Design your own CV - the autonomous learner

This week I have been commenting and creating tasks for our new project blog: Fabulous Futures. Task 1 (personality tests and education webquests) is on-going and I have introduced the assessment rubric to my students. I have to be careful to also implement the rubric in my own comments as an example to the students. I think the groundwork that I have done on the rubric plays a key part in establishing learner autonomy.

The first task worked well and the students seemed to enjoy it. However, I need to create polls to assess their responses to each task (what they learned, what they liked/disliked). One spontaneous comment from a student was, "Wow, Ms Leino, did you do all this yourself?"

This week, I will be posting Task 2: Design your own CV and next week I will introduce it to my students. Unfortunately, I have noticed that the template that I chose for our blog does not publicly show who wrote which blog post so I have to make sure to remind students to publish their names underneath each post. I don't want to switch templates at the point because it is otherwise visually clean and beautifully minimalistic.

Templates, appearance and layouts are an important part in next week's task. I have never had students create their own blogs, I have always shared one with my students. Sharing a blog gives me ultimate control over visual appearance and content, which I like. However, a CV is more personal and should represent the job seeker stylistically. Student autonomy is an important motivator, but I am also afraid that students will end up publishing something they will later regret online. In order to prevent this I have to be very careful about the instructions and stress copyrights and self-censorship. I want the digital online CVs to be something they can ACTUALLY use in the future.


Large classes, beautiful minds

Large classes are a reality in Finnish high schools. Usually approx. 30 - 35 students start an English course, hiding behind their handbags and backpacks before they are told to take out their books and pencils and notebooks. And put away those cellphones! Then, when everyone is finally settled, the teacher gets to teach.

Since language is all about communication and interaction, a language teacher should not lecture. I sometimes find myself lecturing when I get carried away telling stories about my travels in the States or Apartheid or school in Zimbabwe, where I lived when I was a child. They love hearing good stories and it can be interesting at times, however, lecturing does not serve different learners when used constantly. And if used for teaching grammar, it does not allow the students to have any of their own epiphanies.

Here are some methods that I use to make a large class interactive:
  1. role-playing in pairs
  2. discussions or tasks in smaller groups which are then presented to the rest of the class
  3. polls (online or the "raise your hands" method)
  4. passing a piece of paper around onto which everyone writes one answer - checked by the teacher by projecting the answers on the Document Camera
  5. mind maps on the Smart Board
  6. PowerPoint slides with questions instead of answers
  7. grammar through demonstrative examples and deduction instead of a list of rules

A teacher should never chew up the information and knowledge for her students. Students need to develop stronger teeth to chew for themselves and acquire a deeper understanding of a topic. When you understand, you do not forget.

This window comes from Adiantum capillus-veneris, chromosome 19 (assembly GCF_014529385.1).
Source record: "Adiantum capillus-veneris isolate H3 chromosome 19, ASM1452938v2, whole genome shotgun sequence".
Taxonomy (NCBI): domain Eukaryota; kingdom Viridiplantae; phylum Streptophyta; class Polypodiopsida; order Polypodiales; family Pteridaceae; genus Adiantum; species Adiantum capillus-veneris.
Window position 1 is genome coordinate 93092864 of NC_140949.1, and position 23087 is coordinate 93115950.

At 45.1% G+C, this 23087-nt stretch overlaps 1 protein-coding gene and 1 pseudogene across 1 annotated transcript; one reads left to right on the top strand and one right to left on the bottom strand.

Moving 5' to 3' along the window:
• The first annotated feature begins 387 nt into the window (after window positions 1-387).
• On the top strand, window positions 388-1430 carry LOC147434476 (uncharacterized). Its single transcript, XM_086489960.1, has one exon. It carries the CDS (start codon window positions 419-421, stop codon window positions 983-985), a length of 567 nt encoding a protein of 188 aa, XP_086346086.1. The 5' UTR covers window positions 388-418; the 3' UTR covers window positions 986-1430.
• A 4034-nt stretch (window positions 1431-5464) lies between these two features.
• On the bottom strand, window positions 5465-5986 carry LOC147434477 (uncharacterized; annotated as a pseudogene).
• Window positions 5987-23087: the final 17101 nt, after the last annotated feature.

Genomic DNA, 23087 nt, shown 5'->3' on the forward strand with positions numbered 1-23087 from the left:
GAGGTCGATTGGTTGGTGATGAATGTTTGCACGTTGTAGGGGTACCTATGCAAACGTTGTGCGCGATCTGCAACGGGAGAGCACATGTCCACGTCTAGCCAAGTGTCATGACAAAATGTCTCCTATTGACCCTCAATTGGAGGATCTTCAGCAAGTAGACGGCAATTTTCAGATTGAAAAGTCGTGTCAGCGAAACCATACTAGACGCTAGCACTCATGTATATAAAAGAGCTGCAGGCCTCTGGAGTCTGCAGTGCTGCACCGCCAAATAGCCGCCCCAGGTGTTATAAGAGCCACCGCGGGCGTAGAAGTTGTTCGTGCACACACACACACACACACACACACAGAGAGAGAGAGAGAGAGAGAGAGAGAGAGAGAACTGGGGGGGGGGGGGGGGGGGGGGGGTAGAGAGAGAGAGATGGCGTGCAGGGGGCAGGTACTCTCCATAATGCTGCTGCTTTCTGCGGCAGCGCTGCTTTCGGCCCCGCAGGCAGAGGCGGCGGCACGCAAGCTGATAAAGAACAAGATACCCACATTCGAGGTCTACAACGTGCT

PowerPoint is a tool, not a method

Don't take your students' technological skills for granted, they have to be taught how to use PowerPoint. I always demonstrate how to create a PowerPoint before students start making their own. Nevertheless, the end-result is PowerPoints with too much text and a terrible layout. The problem is that they are afraid to memorize their speech and look at the audience. Instead, they often end up reading EVERYTHING off the PowerPoint. What I have learned is that the key to a good PowerPoint is teaching students how to PRESENT A TOPIC and SPEAK in front of an audience. After that, the PowerPoints are easy. It often helps when they see some students read from the slides and realize the problem themselves when filling peer evaluation forms.

Why most presentations suck


Fabulous Futures Blog

I have tried to incorporate everything I have learned about PBL and alternative assessment into creating a technology enhanced project for my Work and Education English course (upper secondary school).

I will be using my course orientation blog Espoo heart English! for schedules and instruction. I have already introduced the course requirements and outline to the class. They have agreed to all the hard work and seemed to understand the underlying notion which is that we are preparing for the future. The goal is to produce actual digital documents for the future that can be used for applying for jobs and to create a blog (project) to provide information to help us and others consider different career options. Using technology to create modern digital CVs that are available online was a concept that the students embraced. Especially since I could show them an example of my own digital portfolio.

During the course we will complete the following tasks:
  1. Project task 1: 1 blog post (personality tests and dream careers) and 2 comments (introduction + peer evaluation)
  2. Project task 2: 1 blog post (a CV on Prezi.com or personal blog) and 2 comments (introduction + peer evaluation)
  3. Project task 3: 1 blog post (job ad and questions for an interview using Voki.com) and 2 comments (introduction + cover letter)
After the blog is finished, documents will be printed out and we will have job interviews in class (oral skills). I will be creating a separate rubric for this occasion.

I believe in the motivational aspect of having students' project work visible online for the world to see and comment. This also enables instructed constructive criticism (peer evaluation) and more interaction by commenting. I think the students will have their hands full. However, I believe in positive reinforcement and a rewarding experience through hard work. I am confident that they will succeed and we will have lots of fun together!